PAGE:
BANGKOK, 19 April 2013: Thailand’s highway carnage over the seven deadly days of Songkran, 11 to 17 April, reached 321 fatalities surpassing the 2012 toll by 0.31%, or just one death.
The Road Safety Centre reported 321 road fatalities over the seven days, up from 320 recorded during the festival last year.
However, Road safety experts were disappointed with the result as they had earlier hoped that an extensive pre-Songkran safety campaign and a ban on the sale of alcohol would help to curb accidents.
BANGKOK, 18 April 2013: Provisional records on road accidents during six days of the Songkran festival, 11 to 16 April, show 285 people were killed and 2,800 injured.
The death toll represents only those who died at the scene of accidents and not those who succumbed to injuries later in hospital emergency units.
Approximately 80% of the casualties and deaths were motor cyclists. The prevalent cause of accidents was drunk driving followed by a failure to wear crash helmets.
BANGKOK, 22 February 2013: Department of Land Transport is promising free car inspections in an attempt to curb traffic accidents that pile up during the annual Songkran festival, mid-April.
The department deputy general director, Wattana Pattarachon, said the move was in collaboration with private dealers and auto shops. More than 2,000 locations will be set up to inspect cars and provide check-ups 4 March to 10 April.
“Motorists can look for the programme’s sign at participating garages in order to have their vehicles examined free of charge,” he said.
BANGKOK, 16 January 2013: Thailand’s Department of Disaster Prevention and Mitigation’s Road Safety Centre has drafted measures to reduce road accidents and assist tourists to travel more safely in the country.
It said the new measures were designed to bring into check a deadly spiraling in road accidents particularly during public holidays. During the two most popular holidays, New Year and Songkran, more than 600 people were killed on Thailand’s highways. That represents a 49 person kill rate per day spanning the 14 days of the two public holidays. The daily average was higher than recorded in the the Iraqi war zone.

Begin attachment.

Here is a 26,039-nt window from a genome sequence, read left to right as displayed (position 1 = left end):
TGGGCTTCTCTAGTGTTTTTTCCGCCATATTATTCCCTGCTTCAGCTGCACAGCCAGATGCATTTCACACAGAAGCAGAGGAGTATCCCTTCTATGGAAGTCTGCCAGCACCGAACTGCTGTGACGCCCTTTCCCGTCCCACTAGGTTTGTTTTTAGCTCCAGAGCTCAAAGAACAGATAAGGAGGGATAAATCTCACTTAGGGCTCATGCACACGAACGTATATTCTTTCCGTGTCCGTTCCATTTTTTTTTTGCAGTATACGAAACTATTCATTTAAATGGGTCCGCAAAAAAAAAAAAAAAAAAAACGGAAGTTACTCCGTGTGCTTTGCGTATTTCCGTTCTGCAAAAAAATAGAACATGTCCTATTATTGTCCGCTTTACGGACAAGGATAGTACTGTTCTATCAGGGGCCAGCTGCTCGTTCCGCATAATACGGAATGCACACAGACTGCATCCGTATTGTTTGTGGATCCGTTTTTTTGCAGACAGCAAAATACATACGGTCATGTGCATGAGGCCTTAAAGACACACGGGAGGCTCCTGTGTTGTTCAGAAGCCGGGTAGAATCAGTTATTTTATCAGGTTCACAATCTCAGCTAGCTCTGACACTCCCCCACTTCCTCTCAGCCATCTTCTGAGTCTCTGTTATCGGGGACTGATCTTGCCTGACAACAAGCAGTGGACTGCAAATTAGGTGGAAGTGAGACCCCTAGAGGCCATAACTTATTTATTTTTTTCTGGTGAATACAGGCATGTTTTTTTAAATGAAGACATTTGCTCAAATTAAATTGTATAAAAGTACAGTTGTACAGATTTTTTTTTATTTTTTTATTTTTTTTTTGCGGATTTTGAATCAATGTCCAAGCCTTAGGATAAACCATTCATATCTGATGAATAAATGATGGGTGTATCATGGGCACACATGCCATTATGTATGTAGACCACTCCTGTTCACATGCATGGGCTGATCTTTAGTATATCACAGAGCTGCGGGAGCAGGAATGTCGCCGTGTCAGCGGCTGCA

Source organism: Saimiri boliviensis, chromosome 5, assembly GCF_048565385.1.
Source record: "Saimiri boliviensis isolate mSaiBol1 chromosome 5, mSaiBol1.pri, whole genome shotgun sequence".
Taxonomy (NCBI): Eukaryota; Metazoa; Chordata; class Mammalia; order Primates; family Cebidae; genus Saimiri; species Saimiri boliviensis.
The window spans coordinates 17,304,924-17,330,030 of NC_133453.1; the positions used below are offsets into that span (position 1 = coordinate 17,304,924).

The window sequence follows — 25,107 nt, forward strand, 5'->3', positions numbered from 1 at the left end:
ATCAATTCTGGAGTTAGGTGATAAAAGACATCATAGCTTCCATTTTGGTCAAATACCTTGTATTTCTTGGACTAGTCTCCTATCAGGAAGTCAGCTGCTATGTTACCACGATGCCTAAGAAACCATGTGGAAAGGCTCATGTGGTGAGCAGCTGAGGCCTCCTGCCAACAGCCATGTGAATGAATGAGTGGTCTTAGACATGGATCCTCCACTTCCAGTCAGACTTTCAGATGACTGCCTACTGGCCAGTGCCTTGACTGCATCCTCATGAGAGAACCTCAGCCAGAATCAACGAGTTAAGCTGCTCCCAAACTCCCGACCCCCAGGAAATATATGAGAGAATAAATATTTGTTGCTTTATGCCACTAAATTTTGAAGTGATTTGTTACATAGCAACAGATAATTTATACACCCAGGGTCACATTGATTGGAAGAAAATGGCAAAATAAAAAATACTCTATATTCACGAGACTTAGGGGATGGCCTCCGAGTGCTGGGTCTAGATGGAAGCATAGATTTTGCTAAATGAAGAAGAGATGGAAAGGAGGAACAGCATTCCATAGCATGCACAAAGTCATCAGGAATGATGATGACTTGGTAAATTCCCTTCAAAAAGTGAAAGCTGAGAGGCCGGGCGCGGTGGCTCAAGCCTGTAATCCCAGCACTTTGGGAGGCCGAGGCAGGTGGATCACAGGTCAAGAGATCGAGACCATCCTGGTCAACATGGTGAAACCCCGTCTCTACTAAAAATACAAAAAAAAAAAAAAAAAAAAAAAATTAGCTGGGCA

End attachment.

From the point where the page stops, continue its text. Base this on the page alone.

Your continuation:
The proposed measures are:
BANGKOK, 4 January 2013: Thailand’s road users matched war zone statistics by killing 365 people in just seven days during the New Year festive season.
Thailand’s Department of Disaster Prevention and Mitigation confirmed, Thursday, the shocking truth that road fatalities had risen 8.63% to 365 over the holiday.
The department also reported there were 3,329 injuries involving 3,176 accidents during the seven dangerous days, 27 December 2012 to 2 January 2013.
BANGKOK, 19 December 2012: Thailand’s Land Transport Department is preparing road safety measures for the upcoming New Year holidays in a bid to reduce road accidents.
The department general director, Somchai Siriwattanachok, said it is adopting measures that it hopes will reduce accidents and fatalities on the roads during the festive season.
It is co-operating with the Vocational Education Commission Office and car companies, to operate 2,000 checkpoints to help car owners prepare for trips up country.
HANOI, 11 October 2012: Vietnam’s Ministry of Transport has officially turned down the Hanoi Transport Association’s proposal to import tuk tuks as a solution to limit the use of personal vehicles and ease congestion.
Ministry of Secretariat chief, Nguyen Van Luu, said the ministry appreciated the association’s efforts to improve the capital’s traffic image, however, importing tuk tuks was not in accordance with prevailing regulations.
Lumbro, a form of public transport similar to tuk tuks, was once popular in Vietnam, but were phased out entirely by a government resolution in 2008 to reduce traffic accidents and congestion.
BANGKOK, 24 September 2012: New applications that monitor road safety will be introduced that will encourage residents and commuters to report road accidents.
Developed by the National Electronics and Computer Technology Centre (NECTEC), the Traffy bSafe application has many features that the centre says could help to reduce accidents. Commuters will be able to report traffic situations as well as dangerous driving behavior through the application.
BANGKOK, 21 May 2012: Thai police say they will crack down on car drivers who watch TV or chat on mobile phones while driving.
It is part of a campaign to reduce Thailand’s road accidents that cause an average of five deaths a day across the nation. During long weekends or public holidays, such as the Thai New Year in April, road deaths are on par with war zone fatalities.
Metropolitan Police deputy chief Pol Maj-General Worasak Noppasitthiporn said the police plan to launch a campaign to educate drivers not to watch TV or use mobile phones when driving.
BANGKOK, 19 April 2012: The carnage on Thailand’s highways during the seven deadly days of Songkran reached 320 fatalities surpassing the 2011 tally by 18%.
The Road Safety Directing Centre reported 320 road fatalities during 11 to 17 April that represents a tragic 18.08% increase on 271 road fatalities during the festival last year.
Road safety experts had earlier hoped that an extensive pre-Songkran safety campaign and limitations on the sale of alcohol would help to curb the accidents.